Just about every chewing gum brand touts its flavors or its breath-freshening capabilities, to the point that it’s difficult to remember which gum supposedly provides the long-lasting flavor or the sweetest breath. So Wrigley brand Extra Gum and agency Energy BBDO decided to appeal to the heart rather than the head (or the tastebuds) with its Give Extra, Get Extra campaign.
The centerpiece was a two-minute video showing, without dialogue, a couple’s romance from high school to wedding proposal, and how something so seemingly small as the offer of a stick of gum led to something so life-changing for the young couple. As well as launching the video on YouTube, Extra bought placements in movie theaters.
The sweet simplicity of the story made the video a viral hit—within its first 48 hours it was viewed 40 million times, ultimately receiving more than 110 million views. Its success led Extra to release a music video for the song that served as the soundtrack, a cover of “Can’t Help Falling in Love” by Haley Reinhart, who’d placed third on the 10th season of American Idol. The song debuted at 25 on the U.S. Adult Contemporary charts, and Reinhart even performed it on a return visit to American Idol, which lead to increased exposure for Extra.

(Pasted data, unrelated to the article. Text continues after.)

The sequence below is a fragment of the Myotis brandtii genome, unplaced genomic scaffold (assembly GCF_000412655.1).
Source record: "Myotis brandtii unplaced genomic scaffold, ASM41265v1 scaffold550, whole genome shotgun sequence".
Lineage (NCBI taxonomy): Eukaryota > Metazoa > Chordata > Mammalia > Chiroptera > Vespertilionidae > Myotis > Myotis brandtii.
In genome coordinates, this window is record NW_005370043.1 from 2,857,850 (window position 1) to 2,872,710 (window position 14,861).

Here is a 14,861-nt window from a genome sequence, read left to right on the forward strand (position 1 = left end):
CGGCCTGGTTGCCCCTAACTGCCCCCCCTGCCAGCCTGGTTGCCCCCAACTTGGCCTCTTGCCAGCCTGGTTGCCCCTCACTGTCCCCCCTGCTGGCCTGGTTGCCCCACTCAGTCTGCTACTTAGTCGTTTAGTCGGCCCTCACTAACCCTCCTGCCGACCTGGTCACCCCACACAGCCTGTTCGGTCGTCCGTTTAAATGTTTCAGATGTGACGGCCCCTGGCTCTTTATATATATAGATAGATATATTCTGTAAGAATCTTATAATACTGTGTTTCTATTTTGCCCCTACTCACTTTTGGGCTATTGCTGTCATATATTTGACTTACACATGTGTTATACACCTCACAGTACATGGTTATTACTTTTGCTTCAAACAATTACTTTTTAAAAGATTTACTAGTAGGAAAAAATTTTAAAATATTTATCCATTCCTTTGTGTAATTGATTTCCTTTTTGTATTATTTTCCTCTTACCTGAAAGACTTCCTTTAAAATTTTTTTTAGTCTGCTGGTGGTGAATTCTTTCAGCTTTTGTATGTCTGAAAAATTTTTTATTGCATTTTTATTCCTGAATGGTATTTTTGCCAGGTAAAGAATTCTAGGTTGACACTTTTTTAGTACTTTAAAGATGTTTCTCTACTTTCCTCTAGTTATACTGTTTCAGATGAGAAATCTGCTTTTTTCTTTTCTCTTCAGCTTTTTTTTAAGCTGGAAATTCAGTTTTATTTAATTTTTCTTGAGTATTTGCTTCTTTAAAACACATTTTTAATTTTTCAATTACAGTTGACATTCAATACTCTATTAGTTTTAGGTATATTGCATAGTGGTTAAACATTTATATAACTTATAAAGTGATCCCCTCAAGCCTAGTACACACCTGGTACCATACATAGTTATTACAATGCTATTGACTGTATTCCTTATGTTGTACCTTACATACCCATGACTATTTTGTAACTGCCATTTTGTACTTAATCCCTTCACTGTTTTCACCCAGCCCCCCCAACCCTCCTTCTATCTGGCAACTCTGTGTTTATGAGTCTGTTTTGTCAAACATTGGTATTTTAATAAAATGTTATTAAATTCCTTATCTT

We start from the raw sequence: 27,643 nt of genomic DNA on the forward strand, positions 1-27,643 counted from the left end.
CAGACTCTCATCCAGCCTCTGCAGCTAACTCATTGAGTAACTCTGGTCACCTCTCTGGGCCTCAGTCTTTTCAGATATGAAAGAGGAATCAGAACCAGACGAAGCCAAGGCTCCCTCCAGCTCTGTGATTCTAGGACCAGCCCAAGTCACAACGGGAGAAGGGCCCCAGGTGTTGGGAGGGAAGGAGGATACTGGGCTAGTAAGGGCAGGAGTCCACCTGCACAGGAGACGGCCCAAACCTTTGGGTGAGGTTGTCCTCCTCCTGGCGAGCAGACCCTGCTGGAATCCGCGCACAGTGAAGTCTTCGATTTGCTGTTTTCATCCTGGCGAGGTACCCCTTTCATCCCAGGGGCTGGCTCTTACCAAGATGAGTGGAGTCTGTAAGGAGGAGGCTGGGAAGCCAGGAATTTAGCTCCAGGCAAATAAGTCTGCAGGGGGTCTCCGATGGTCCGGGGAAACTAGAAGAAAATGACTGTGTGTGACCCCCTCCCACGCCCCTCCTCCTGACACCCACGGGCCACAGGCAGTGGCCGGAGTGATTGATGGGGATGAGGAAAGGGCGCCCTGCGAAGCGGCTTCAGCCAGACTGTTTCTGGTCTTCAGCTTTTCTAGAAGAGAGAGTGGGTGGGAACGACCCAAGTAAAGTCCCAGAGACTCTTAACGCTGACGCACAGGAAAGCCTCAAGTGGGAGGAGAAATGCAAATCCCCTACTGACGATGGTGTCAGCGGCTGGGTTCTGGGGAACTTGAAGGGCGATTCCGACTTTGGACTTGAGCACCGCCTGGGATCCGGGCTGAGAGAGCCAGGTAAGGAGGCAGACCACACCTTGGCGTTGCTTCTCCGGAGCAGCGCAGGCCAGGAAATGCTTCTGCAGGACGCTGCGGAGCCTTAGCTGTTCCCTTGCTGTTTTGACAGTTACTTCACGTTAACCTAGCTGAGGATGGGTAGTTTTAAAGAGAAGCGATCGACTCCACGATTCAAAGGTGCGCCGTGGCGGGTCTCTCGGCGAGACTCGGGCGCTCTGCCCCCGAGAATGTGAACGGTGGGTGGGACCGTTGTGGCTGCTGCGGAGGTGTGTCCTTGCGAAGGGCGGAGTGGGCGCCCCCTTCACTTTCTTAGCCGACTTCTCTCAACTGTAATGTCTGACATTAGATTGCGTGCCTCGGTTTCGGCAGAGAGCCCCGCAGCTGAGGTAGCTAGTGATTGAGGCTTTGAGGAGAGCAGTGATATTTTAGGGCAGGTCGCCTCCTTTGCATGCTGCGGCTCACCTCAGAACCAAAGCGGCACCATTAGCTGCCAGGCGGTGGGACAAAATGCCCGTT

To further capitalize on the success of the ad—whose ability to evoke tears was being picked up by news media ranging from the Today show to BuzzFeed—Extra encouraged consumers to submit photos on social media with the hashtag #GiveExtraGetExtra to have them rendered into drawings similar to those featured in the video. Not only were selected drawings displayed on a dedicated website, but they were also printed on individual Extra gum wrappers. And a follow-up branded-content video, released on Valentine’s Day, documented a real-life couple’s love story.
Plenty of tears were shed by those who watched the video, but if anyone at Extra cried, it was with tears of joy: Households that had been exposed to the campaign were 30% more likely to buy Extra gum than those that hadn’t, and the company credits it with reversing a two-year decline in sales.